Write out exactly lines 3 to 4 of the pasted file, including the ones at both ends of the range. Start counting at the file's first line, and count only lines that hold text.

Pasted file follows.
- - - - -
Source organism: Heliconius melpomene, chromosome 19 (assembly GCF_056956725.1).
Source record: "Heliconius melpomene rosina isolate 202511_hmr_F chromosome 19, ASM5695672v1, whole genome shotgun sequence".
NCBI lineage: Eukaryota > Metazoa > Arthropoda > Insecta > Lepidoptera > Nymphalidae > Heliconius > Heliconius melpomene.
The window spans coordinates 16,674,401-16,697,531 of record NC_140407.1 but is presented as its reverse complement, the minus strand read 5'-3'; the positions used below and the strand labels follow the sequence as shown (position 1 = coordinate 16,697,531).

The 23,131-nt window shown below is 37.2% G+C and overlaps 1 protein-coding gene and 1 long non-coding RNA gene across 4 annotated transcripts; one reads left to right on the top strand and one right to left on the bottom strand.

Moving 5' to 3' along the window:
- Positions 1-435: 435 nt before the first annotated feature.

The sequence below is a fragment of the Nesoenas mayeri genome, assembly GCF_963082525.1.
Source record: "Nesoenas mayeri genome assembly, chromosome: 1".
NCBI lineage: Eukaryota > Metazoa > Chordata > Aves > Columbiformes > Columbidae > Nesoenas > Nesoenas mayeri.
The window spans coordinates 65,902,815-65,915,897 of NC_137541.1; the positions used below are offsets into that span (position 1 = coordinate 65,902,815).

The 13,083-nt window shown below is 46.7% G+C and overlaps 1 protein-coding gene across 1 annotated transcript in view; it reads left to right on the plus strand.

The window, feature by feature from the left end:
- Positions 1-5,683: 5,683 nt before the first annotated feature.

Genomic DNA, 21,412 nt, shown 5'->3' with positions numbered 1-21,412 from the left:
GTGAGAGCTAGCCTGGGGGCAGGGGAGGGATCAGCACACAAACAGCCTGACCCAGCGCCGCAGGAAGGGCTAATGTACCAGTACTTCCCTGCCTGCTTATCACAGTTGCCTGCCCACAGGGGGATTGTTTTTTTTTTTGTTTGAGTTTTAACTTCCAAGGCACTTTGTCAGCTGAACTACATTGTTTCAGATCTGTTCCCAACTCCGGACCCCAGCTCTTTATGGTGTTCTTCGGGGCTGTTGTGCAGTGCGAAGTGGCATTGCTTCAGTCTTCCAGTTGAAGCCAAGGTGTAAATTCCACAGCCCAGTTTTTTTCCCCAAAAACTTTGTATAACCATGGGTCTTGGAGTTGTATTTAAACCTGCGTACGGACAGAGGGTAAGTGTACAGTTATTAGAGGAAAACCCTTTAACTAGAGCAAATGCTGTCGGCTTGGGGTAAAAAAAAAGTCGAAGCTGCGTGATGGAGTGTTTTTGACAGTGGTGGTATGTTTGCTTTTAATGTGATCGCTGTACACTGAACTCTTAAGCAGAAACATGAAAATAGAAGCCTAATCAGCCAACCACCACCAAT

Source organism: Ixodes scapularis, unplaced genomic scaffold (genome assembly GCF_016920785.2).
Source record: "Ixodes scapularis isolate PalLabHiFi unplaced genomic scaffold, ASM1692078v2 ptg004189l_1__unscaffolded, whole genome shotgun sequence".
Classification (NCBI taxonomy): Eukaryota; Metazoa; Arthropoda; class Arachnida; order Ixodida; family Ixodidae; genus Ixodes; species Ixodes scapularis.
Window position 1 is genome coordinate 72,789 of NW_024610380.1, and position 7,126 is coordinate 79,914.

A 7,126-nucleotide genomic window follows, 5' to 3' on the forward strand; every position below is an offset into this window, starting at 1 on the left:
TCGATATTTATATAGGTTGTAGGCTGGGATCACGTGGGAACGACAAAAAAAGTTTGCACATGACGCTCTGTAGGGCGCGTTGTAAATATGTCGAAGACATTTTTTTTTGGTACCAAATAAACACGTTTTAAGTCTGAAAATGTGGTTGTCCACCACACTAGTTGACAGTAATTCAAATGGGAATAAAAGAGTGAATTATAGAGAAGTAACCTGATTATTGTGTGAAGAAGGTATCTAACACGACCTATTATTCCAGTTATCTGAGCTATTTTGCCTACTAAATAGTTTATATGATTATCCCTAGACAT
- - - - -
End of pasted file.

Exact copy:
NCBI lineage: Eukaryota > Metazoa > Arthropoda > Insecta > Lepidoptera > Nymphalidae > Heliconius > Heliconius melpomene.
The window spans coordinates 16,674,401-16,697,531 of record NC_140407.1 but is presented as its reverse complement, the minus strand read 5'-3'; the positions used below and the strand labels follow the sequence as shown (position 1 = coordinate 16,697,531).